As most non-Beijing residents will tell you, the capital of the People's Republic is notorious for cabbies who will take you for a ride -- in more ways than one. I witnessed one of these schemes on the way to the airport, when our happy-go-lucky driver tried on three occasions to avoid turning on the meter, and at the end of the ride, handed us an artificially high receipt when we reached the international terminal (even after we heard and observed the meter generating a different receipt). When we challenged him on it, he told us explaining in the few words of English that he knew that there was a "higher fare for international departure". This, of course, is completely untrue. We eventually gave about a 25% haircut to his suggested price, paying the actual China price for the ride.
This experience is symbolic of much price negotiation in China. While I've found the majority of Chinese suppliers to be highly ethical, it's critically important to articulate upfront that you understand the domestic price for specific items. While many will counter with what is often referred to as a mezzanine price -- which lies between the internal China price and the world price -- it's possible to negotiate this down by staying persistent. I can't tell you how many times I've heard my wife or one of her colleagues negotiate a market price with Chinese suppliers by repeating the refrain -- either on the phone or in email -- "I buy at China price". To buy at this price, local information and China-based employees whom you trust (who will not extort money from your suppliers while acting as a "double agent") are your best allies. Often times, target costing can help as well, as can online price discovery mechanisms, such as optimization and reverse auctions (though language and cultural barriers can make these tools challenging from a distance without local -- and sometimes regional -- support capabilities on the ground).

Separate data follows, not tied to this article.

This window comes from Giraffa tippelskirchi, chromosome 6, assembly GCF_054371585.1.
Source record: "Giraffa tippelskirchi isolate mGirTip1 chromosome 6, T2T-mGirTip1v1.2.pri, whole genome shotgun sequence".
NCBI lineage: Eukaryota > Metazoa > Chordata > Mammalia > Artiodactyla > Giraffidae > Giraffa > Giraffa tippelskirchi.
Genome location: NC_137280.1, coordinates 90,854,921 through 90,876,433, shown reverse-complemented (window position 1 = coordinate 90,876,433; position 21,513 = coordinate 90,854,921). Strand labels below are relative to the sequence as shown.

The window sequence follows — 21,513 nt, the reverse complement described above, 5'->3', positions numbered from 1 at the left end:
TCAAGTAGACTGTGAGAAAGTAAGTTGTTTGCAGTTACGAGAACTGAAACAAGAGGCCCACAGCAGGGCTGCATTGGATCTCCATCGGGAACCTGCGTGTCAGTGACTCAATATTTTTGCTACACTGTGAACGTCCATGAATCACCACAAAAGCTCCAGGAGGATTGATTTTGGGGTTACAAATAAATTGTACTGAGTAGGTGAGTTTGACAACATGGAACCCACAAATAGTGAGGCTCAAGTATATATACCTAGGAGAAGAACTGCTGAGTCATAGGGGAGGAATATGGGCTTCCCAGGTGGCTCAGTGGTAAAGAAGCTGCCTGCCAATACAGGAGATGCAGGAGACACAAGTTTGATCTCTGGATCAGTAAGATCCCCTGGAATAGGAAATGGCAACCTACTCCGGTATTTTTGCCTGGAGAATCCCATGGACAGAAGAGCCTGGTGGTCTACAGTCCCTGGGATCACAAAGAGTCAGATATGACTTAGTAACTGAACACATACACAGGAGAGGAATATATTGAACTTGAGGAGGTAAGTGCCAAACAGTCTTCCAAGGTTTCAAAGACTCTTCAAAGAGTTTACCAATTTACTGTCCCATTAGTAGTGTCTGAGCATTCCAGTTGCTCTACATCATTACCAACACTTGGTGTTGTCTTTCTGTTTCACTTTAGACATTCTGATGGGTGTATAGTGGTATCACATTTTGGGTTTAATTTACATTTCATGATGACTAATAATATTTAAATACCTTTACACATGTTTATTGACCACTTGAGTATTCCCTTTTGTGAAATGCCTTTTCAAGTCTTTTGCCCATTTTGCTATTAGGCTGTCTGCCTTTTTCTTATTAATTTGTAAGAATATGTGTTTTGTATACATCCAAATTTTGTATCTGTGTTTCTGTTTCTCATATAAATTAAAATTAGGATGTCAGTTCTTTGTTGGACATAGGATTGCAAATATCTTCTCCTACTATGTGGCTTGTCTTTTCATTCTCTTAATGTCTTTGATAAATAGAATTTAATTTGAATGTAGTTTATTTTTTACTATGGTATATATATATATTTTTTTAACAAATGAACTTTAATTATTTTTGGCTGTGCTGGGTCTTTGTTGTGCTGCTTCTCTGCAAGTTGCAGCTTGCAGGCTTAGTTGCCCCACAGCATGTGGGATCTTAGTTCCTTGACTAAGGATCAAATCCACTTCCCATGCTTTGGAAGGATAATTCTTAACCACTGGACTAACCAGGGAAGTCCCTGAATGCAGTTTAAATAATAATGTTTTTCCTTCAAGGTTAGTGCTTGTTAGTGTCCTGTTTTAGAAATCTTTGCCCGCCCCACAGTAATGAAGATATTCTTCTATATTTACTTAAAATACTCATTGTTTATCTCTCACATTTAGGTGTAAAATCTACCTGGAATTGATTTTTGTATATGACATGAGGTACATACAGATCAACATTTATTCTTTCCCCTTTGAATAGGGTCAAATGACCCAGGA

While I wish that I had these techniques available while taking Beijing taxis, at least it is possible to draw some universal China sourcing conclusions from a $12 ride to the airport. Whether you're in a dirty Beijing taxi or negotiating a seven-figure procurement contract, start by repeating the refrain "I pay China price". And keep repeating it until you actually do.